Toward this aim, we present a framework for conceptualizing factors impacting engagement in research evaluating family-based telehealth interventions while youth are in foster care (see Figure 1). The authors draw on the bioecological model (16) and ecodevelopmental theory (17), as well as experiences conducting technology-based clinical research with youth in foster care and their families through the Family Telehealth Project. We offer concrete suggestions for overcoming barriers and promoting enabling factors to engagement in order to advance the field of digital health equity research with underserved youth and families.
Figure 1. An ecodevelopmental framework for understanding and enhancing engagement in clinical research on family-based telehealth interventions.
An Ecodevelopmental Framework for Understanding and Enhancing Engagement in Clinical Research on Family-Based Telehealth Interventions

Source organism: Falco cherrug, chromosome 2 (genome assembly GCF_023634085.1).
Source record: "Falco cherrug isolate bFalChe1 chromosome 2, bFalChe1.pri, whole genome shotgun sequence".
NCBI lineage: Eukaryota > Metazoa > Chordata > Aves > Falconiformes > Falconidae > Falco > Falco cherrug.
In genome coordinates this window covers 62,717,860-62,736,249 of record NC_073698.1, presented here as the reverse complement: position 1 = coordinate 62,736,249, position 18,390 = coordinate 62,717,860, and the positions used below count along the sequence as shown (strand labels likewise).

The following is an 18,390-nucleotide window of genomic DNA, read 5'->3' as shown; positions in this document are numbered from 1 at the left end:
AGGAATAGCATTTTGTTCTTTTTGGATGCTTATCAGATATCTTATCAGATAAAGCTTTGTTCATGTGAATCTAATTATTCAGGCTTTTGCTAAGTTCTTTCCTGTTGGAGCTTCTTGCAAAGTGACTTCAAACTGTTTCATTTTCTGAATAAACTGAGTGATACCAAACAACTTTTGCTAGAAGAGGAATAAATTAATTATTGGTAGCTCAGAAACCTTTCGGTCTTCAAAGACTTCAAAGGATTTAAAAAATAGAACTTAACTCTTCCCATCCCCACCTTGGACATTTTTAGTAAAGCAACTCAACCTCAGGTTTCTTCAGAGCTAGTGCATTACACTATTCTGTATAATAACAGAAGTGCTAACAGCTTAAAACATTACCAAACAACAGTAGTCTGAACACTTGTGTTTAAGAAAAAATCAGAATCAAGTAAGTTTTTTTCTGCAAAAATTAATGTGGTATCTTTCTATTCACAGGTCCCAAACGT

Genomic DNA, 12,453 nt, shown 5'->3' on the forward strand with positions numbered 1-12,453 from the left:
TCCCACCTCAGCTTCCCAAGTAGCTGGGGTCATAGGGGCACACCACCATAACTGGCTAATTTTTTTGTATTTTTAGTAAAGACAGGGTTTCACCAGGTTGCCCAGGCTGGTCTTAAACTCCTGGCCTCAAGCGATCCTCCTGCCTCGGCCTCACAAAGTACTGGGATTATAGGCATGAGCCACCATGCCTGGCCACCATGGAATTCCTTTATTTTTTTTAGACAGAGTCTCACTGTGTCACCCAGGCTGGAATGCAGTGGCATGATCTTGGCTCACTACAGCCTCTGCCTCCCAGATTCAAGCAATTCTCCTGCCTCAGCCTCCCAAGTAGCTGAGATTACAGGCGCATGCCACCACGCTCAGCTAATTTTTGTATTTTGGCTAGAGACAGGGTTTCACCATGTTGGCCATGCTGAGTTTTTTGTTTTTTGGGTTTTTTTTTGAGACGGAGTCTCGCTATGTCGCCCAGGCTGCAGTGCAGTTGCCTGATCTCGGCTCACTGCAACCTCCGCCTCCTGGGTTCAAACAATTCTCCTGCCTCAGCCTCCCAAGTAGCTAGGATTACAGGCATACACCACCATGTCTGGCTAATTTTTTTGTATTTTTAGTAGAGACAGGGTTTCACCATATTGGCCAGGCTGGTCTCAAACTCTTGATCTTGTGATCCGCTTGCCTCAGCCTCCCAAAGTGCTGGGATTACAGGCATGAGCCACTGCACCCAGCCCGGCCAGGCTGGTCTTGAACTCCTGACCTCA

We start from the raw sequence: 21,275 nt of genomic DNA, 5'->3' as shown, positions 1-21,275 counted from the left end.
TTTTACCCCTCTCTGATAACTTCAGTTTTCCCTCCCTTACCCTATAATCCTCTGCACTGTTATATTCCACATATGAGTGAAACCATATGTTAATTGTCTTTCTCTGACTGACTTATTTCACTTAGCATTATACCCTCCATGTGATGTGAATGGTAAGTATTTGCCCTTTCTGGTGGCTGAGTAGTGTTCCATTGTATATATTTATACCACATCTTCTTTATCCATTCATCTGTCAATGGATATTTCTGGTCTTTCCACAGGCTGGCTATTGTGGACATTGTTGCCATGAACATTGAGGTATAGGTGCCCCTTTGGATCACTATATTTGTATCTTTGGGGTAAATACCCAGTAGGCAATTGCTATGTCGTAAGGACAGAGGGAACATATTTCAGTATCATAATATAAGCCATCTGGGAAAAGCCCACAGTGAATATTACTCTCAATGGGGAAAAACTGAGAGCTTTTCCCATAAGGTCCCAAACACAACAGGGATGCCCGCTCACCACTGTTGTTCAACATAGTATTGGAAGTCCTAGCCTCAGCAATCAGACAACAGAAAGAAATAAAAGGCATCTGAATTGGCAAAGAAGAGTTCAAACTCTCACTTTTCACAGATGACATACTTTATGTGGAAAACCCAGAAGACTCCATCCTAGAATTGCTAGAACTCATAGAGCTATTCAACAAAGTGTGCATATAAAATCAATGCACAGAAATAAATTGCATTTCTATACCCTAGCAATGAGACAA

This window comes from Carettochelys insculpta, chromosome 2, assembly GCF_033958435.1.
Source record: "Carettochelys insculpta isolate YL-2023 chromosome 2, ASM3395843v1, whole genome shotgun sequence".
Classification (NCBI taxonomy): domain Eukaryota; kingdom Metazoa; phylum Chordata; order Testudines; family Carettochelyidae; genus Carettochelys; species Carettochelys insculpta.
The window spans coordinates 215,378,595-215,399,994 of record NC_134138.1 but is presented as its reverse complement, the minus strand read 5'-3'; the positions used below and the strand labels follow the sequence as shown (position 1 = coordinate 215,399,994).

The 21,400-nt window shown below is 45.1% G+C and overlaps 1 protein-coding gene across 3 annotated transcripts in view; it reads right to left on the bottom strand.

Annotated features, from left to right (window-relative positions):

Ecodevelopmental Theory (17) extends Bronfenbrenner’s bioecological model of human development (16) (i.e., micro-, meso-, exo-, macro-, and chrono-system influences on development and behavior) by accounting for the role of different contexts and developmental processes. Ecodevelopmental theory is particularly relevant to understanding engagement in clinical research on family-based interventions while youth are in foster care since such system involvement occurs during key developmental periods, from childbirth through adolescence. In addition to genetic and hormonal influences in utero from biological parents which directly influence early childhood development (e.g., attachment, temperament), the family microsystem has a fundamental influence on youth behavior due to prolonged and frequent interactions with family members. The family microsystem also reciprocally influences peer and romantic partner microsystems, institutional systems at the meso-system level (e.g., schools), and youth-family interactions reciprocally interact within proximal contexts (e.g., peer, community, cultural).